With great power comes great responsibility; responsible lending in a regulated world
The Financial Conduct Authority has one major concern at the forefront of its mind when it comes to regulating financial services; what works to the best advantage of the consumer? Now that consumer credit also falls under its regulatory remit (and has done since the 1st of April this year), it might help you to view its requirements from this angle.
When the FCA began to look at the regulation of the consumer credit world, its research led it to identify three distinct categories of borrower; survival, lifestyle and reluctant.
Survival borrowers use credit on a very regular basis to pay for day to day expenses and, as a result, tend to go for less mainstream lending sources. Major motivators for this type of lender are low weekly repayments and ease of access, such as catalogue or home credit.
Lifestyle borrowers tend to have sufficient income to live day to day, but use credit for large and one-off items. This type of borrower is also likely to use less mainstream forms of credit.
Reluctant borrowers limit their use of credit and tend to focus on paying back existing debt. In the majority of cases, reluctant borrowers are likely to use mainstream credit to pay back existing debt, probably borrowed at a stage in their life when they had more disposable income available to them.
Of course, borrowers can move between these three categories, and not everyone is going to fit cleanly into just one category. With such a strong focus on the consumer, the FCA’s major group for protection is ‘consumers in vulnerable circumstances and with unmanageable debt’. As you may expect, due to the subjectivity of this description, it’s quite tricky to ascertain specifically who the regulator would classify as vulnerable and its lengthier definition; “We consider a vulnerable consumer to be someone who, due to their personal circumstances, is especially susceptible to detriment” is also fairly vague. However, the regulator does give some more tangible points which might help to identify vulnerable borrowers which include those who have chosen the wrong product, are paying too much or are being treated unfairly by their provider. The biggest issue is when a borrower, through the use of consumer credit, finds themselves with unmanageable or problematic debts, leaving them in an untenable situation which causes both financial and non-financial problems on a long-term basis.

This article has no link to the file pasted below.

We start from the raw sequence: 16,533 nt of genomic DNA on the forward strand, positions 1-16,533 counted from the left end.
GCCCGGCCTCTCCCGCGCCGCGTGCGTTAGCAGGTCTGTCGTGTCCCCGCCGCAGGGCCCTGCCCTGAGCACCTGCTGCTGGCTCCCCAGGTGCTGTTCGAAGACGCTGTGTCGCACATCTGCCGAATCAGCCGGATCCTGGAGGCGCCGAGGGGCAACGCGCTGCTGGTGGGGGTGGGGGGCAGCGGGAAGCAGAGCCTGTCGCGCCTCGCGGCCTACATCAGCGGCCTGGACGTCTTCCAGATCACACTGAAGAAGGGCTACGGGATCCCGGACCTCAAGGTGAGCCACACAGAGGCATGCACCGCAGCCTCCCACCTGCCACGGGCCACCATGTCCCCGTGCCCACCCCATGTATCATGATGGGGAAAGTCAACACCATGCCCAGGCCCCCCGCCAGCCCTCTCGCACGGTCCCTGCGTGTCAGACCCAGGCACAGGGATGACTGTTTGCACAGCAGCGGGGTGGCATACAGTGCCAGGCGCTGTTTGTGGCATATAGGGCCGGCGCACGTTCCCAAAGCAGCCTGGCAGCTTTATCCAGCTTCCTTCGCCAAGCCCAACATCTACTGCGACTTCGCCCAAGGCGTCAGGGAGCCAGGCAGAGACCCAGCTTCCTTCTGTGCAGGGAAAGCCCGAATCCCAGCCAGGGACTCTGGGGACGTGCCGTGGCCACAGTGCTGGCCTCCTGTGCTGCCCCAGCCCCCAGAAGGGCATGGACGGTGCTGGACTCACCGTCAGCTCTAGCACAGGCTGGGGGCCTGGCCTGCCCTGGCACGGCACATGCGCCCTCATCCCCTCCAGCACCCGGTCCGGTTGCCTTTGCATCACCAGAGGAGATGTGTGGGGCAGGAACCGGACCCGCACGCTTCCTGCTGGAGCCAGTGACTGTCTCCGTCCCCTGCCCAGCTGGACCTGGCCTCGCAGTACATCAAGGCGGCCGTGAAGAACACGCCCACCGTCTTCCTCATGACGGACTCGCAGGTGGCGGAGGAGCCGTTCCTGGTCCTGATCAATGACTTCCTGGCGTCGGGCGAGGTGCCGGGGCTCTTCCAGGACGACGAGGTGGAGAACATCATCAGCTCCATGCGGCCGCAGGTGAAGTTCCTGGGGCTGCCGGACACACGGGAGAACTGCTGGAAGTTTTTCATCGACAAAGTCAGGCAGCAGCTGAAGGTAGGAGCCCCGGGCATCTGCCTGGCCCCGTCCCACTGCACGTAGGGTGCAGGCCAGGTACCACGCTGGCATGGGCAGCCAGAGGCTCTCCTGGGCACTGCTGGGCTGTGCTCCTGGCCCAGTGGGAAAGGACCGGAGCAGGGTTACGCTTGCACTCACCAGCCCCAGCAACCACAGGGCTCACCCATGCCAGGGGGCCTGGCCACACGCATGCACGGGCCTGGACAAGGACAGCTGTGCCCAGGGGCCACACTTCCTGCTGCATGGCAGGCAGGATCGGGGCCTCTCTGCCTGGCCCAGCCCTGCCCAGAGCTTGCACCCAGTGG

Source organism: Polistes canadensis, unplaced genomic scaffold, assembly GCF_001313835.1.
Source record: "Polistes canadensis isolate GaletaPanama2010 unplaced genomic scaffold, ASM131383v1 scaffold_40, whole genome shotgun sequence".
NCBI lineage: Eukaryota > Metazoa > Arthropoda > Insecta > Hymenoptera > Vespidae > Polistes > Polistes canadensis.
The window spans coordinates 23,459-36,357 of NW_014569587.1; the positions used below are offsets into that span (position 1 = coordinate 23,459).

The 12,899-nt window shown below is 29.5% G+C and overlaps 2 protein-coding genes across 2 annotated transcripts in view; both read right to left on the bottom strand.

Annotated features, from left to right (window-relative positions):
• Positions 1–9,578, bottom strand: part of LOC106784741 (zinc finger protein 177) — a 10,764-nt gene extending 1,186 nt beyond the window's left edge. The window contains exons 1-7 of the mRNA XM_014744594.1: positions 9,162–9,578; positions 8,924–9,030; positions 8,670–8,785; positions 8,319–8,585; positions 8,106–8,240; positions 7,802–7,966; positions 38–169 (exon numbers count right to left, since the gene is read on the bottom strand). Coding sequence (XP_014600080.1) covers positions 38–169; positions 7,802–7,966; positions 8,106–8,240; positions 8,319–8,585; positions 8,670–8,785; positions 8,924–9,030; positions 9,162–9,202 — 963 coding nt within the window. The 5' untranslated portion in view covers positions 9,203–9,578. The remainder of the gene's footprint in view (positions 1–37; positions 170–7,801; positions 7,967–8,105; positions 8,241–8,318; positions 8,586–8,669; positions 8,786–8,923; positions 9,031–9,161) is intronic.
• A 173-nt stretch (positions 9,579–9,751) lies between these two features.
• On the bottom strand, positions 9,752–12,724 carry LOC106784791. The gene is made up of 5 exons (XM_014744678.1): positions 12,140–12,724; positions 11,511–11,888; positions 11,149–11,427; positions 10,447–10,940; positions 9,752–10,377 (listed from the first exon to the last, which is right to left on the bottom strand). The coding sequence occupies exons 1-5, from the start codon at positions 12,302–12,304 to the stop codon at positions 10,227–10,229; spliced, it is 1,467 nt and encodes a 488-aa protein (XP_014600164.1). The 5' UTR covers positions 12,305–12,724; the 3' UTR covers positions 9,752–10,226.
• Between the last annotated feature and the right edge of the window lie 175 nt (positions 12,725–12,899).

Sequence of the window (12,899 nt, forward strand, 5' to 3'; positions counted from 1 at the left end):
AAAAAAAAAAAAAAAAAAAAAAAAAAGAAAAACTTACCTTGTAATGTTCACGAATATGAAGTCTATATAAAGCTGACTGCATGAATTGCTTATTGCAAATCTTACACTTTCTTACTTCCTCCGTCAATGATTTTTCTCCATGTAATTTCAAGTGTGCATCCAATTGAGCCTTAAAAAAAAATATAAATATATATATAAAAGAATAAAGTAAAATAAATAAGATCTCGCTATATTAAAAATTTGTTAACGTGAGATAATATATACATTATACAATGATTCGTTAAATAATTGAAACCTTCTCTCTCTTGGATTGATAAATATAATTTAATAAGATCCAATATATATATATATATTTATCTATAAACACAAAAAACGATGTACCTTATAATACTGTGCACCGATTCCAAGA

In its consumer credit guidebook, CONC, the FCA sets out its requirements for responsible lending, centring on the avoidance of putting vulnerable persons at further financial risk. The onus for assessing the suitability and affordability of consumer credit for borrowers now rests upon the lender. In practice, this means that you will need to be confident that the repayments for any debt that will arise from the proposed agreement between you and the borrower can be met without an adverse impact upon the borrower’s financial circumstances. You will also need to assess whether it is realistic for the borrower to make the proposed repayments within the specified time period. You will be expected to demonstrate that you had access to ‘sufficient information’ to assess the borrower’s suitability for the business you propose to undertake with them and will need to cover;
- the type of credit;
- the amount of the credit;
- the cost of the credit;
- the financial position of the customer at the time of seeking the credit;
- the customer's credit history, including any indications that the customer is experiencing or has experienced financial difficulties;
- the customer's existing financial commitments including any repayments due in respect of other credit agreements, consumer hire agreements, regulated mortgage contracts, payments for rent, council tax, electricity, gas, telecommunications, water and other major outgoings known to the firm;
- any future financial commitments of the customer;
- any future changes in circumstances which could be reasonably expected to have a significant financial adverse impact on the customer;
- the vulnerability of the customer, in particular where the firm understands the customer has some form of mental capacity limitation or reasonably suspects this to be so because the customer displays indications of some form of mental capacity limitation.
Given the uncertain nature of life, it’s inevitable that some customers will have a change in circumstances which renders them less suitable for the debt than they were at the time the business was conducted, and this is impossible to predict. Similarly, the FCA states that you can only judge the suitability of the customer based on the information that you – the firm – have at the time of conducting the business. If you cover the above points in your dealings with the borrower, and use a credit analysis agency, then you have satisfied the requirements of the FCA as you can neither predict the future nor speculate on information which has not been disclosed to you.
Hopefully your process will already cover all of the information above, or at least be somewhere close to it. If you do need help with the best way in which to ensure your sales process fits the FCA’s definition of responsible lending, then please contact the Consumer Credit Centre (www.ConsumerCreditCentre.co.uk) for help. I’m sure we can all agree that any work you need to do on your own process will be worth it, if it helps vulnerable lenders avoid spiralling into unmanageable debt.